Archive for February 1978

I Spit on Your Grave

February 2, 1978

Gene Siskel and Roger Ebert crusaded against it as if it were a threat to every woman in America; their vitriolic reviews led to its being pulled from a Chicago theater. It has been banned in several countries, including England, where it was one of the more notorious Video Nasties. I Spit on Your Grave is one of those white-hot controversial films more people have heard about than actually seen, yet does it really deserve its heavy reputation?

First of all, this needs to be said: Writer/director Meir Zarchi may have made this film, but that doesn’t mean he’s a filmmaker. A surprising percentage of I Spit on Your Grave is flat-out tedious. Zarchi lets his scenes — particularly the ones in which nothing of import or interest is happening — meander on interminably. If you’re going to watch this — it’s not like you’re going to miss much in the way of music (there’s almost none) or dialogue — I highly recommend doing so in the jocular company of Joe Bob Briggs, whose audio commentary on the Elite Millennium Edition DVD is hilarious, insightful, and essential. Joe Bob will bring you smoothly over the many dull expository scenes, often pausing to point out how boring or illogical they are.

The movie does wield crude and considerable power, though. New York writer Jennifer Hill (Camille Keaton, who must be dutifully name-checked in every review as Buster’s grandniece) heads for the boonies of Connecticut to work on her novel in peace. She attracts the attention of four louts — the mostly interchangeable Johnny (Eron Tabor), Stanley (Anthony Nichols) and Andy (Gunter Kleemann), and their mentally disabled acquaintance Matthew (Richard Pace). Matthew is a virgin, and the other three men decide to procure Jennifer for him. She is raped three times (once with a beer bottle) and nearly beaten to death; Matthew is entrusted with the task of killing her, but can’t bring himself to do it. Jennifer survives, heals, and sets about her revenge.

Perhaps I Spit on Your Grave has bothered people for 25 years now precisely because there’s so little art getting in the way of the story: A woman is raped; she takes revenge. As Joe Bob points out, this movie is hardly the only “rape/revenge” film, yet other films like Baise-Moi (or The Accused) have escaped censure. Why pick on I Spit on Your Grave? Well, Siskel and Ebert had themselves to blame for the movie’s instant cult status: As soon as you go on TV, red in the face, and denounce a film as sick and degrading, you practically guarantee curiosity. The duo would’ve been wiser simply to let the movie die in silence.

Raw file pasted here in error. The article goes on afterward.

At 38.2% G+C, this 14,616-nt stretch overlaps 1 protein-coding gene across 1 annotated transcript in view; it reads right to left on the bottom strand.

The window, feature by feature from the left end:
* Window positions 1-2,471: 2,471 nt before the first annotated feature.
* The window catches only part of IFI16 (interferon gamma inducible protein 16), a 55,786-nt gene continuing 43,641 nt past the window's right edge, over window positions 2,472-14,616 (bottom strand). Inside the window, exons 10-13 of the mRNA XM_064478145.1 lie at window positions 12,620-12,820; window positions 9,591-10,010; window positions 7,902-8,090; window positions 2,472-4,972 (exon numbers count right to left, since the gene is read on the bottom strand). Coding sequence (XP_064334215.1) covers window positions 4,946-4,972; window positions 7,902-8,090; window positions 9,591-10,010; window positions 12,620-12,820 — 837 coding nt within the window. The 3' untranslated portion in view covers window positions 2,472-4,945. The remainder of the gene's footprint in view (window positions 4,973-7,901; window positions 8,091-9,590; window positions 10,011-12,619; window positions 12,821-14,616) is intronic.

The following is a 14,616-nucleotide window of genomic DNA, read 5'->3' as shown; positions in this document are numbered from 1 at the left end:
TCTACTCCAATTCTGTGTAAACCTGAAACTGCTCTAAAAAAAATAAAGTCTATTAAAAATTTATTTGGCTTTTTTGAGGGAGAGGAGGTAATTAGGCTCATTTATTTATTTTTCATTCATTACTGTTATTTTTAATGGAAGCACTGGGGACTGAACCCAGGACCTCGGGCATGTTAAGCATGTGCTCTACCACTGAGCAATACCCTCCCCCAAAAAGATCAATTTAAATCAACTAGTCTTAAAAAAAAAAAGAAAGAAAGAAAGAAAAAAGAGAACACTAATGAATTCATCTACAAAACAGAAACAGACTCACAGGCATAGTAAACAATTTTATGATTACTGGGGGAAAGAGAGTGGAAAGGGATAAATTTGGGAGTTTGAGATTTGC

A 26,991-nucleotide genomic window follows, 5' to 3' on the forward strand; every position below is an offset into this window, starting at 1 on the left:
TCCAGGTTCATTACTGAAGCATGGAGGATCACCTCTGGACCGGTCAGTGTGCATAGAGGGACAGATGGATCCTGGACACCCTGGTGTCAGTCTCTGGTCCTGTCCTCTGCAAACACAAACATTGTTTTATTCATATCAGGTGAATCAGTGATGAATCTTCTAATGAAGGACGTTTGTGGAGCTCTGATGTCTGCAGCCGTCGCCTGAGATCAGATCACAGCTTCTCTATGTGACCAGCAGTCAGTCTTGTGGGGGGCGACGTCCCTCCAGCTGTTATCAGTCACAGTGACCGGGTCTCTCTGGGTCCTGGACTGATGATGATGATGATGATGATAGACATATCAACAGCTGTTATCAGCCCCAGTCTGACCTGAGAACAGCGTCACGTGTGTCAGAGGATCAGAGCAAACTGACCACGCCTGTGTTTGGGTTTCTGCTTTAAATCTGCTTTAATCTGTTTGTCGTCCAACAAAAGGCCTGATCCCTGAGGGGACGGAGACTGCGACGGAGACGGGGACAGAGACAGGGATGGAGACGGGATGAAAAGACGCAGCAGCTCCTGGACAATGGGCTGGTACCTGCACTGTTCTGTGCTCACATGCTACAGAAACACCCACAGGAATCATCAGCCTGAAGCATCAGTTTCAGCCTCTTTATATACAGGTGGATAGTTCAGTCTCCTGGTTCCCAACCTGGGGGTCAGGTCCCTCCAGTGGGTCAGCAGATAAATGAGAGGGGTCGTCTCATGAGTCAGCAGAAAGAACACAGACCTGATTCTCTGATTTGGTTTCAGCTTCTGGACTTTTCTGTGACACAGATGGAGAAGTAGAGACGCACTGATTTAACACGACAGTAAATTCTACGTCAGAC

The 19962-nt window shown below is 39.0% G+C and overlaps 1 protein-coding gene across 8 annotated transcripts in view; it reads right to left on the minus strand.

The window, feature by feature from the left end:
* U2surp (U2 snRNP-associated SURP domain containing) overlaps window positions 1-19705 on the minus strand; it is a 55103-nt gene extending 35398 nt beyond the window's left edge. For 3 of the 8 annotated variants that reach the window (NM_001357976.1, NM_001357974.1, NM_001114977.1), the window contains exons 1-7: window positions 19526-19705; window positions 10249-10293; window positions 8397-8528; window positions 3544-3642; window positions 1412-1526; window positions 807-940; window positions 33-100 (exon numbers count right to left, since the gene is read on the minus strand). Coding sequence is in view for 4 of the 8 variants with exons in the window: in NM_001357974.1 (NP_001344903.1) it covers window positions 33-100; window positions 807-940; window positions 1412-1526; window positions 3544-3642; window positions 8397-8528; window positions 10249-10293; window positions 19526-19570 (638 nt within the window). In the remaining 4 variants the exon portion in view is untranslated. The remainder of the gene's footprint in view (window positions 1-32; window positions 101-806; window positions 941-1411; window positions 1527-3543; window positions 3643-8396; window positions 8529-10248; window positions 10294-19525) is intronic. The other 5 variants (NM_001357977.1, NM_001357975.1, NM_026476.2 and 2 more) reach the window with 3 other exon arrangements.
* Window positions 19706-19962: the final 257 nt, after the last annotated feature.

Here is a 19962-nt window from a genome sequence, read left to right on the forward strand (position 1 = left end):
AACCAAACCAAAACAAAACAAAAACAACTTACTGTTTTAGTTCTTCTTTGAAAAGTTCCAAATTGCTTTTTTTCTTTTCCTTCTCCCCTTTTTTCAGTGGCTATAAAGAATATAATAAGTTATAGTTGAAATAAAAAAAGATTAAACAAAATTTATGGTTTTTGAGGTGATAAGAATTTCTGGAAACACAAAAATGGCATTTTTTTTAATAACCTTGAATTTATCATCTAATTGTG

But there’s also a genuine impulse of compassion in this work. Zarchi’s famous story is that he himself once encountered a bruised, battered woman who had just been raped. He films the violation scenes in a mood of horror and disgust (and Keaton, who can’t do much with dialogue, is great at making us feel the physical anguish the role demands). Yet he doesn’t film the revenge scenes — wherein Jennifer hangs, castrates, axes, and outboard-motors her attackers into the next life — for cheap thrills, either. We may feel a savage release upon seeing the scum dispatched, but there’s no particular relish in Zarchi’s direction or in Keaton’s performance. It’s all rather dispassionate — almost predetermined. There are odd touches, like Jennifer listening to Puccini while one of her victims dies bleeding and shrieking in another room. I don’t think the movie believes in Jennifer’s revenge. Disturbingly (for those of us guiltily enjoying the bloody payback), it suggests that what happened to Jennifer took away not her sanity but her humanity, leaving a calloused spot where her soul once was.

This is a difficult and seriously flawed film. But I don’t feel it deserves to be hounded into oblivion, nor do I think it needs to be hailed as an overlooked masterpiece of contempt and fury. It is what it is — a rape/revenge thriller with an unusually intense emphasis on the suffering of the woman. I don’t agree that the movie fosters rape fantasies; on the contrary, any reasonably sane man watching the atrocities would cringe and wish he — or the camera — were elsewhere. That may be the film’s final sin: it doesn’t look away. It doesn’t eroticize the rape, doesn’t soften the rape, doesn’t glorify the retaliatory violence. The filmmaking is circa 1910, with silent-movie acting to match. I Spit on Your Grave makes people angry, disturbed, depressed (Ebert’s word). Of course it does. The camera just stares, refusing to editorialize or to put a stylistic barrier between you and the cruelty. You are there, and you’re not doing anything to stop it.